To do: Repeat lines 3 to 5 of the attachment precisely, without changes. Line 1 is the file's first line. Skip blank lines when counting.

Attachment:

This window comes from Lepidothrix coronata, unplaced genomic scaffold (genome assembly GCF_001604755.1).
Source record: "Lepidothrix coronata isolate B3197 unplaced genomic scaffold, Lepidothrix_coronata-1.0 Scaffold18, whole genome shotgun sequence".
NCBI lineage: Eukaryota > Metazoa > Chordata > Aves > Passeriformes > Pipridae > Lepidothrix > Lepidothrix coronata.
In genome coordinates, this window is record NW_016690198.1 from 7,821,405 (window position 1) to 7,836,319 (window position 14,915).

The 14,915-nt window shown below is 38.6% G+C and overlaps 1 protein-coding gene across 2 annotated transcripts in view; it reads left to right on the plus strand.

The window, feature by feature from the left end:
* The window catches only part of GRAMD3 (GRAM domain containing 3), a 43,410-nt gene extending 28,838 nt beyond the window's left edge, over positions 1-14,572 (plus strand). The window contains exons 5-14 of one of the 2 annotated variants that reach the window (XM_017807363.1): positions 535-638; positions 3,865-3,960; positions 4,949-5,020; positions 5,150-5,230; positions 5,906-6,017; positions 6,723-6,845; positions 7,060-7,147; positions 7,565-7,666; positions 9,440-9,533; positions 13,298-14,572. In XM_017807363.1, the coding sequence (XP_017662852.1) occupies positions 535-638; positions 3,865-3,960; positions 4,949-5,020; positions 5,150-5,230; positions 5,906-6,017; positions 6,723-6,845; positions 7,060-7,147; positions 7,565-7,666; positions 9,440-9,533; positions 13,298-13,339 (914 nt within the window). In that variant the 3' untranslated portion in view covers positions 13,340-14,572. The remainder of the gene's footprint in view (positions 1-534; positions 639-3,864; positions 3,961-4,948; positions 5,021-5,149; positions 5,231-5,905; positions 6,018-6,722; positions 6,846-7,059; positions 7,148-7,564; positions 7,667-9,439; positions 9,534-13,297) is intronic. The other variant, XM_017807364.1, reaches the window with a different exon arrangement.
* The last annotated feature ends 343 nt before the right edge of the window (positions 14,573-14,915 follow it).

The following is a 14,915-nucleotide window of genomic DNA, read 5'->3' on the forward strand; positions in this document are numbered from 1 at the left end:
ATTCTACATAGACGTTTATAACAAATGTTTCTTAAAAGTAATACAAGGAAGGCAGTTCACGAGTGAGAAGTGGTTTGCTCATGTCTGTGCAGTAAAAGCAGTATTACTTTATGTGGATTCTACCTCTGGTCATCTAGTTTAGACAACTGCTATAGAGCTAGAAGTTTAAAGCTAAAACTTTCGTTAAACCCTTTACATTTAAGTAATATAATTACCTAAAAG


NCBI lineage: Eukaryota > Metazoa > Chordata > Aves > Passeriformes > Pipridae > Lepidothrix > Lepidothrix coronata.
In genome coordinates, this window is record NW_016690198.1 from 7,821,405 (window position 1) to 7,836,319 (window position 14,915).

The 14,915-nt window shown below is 38.6% G+C and overlaps 1 protein-coding gene across 2 annotated transcripts in view; it reads left to right on the plus strand.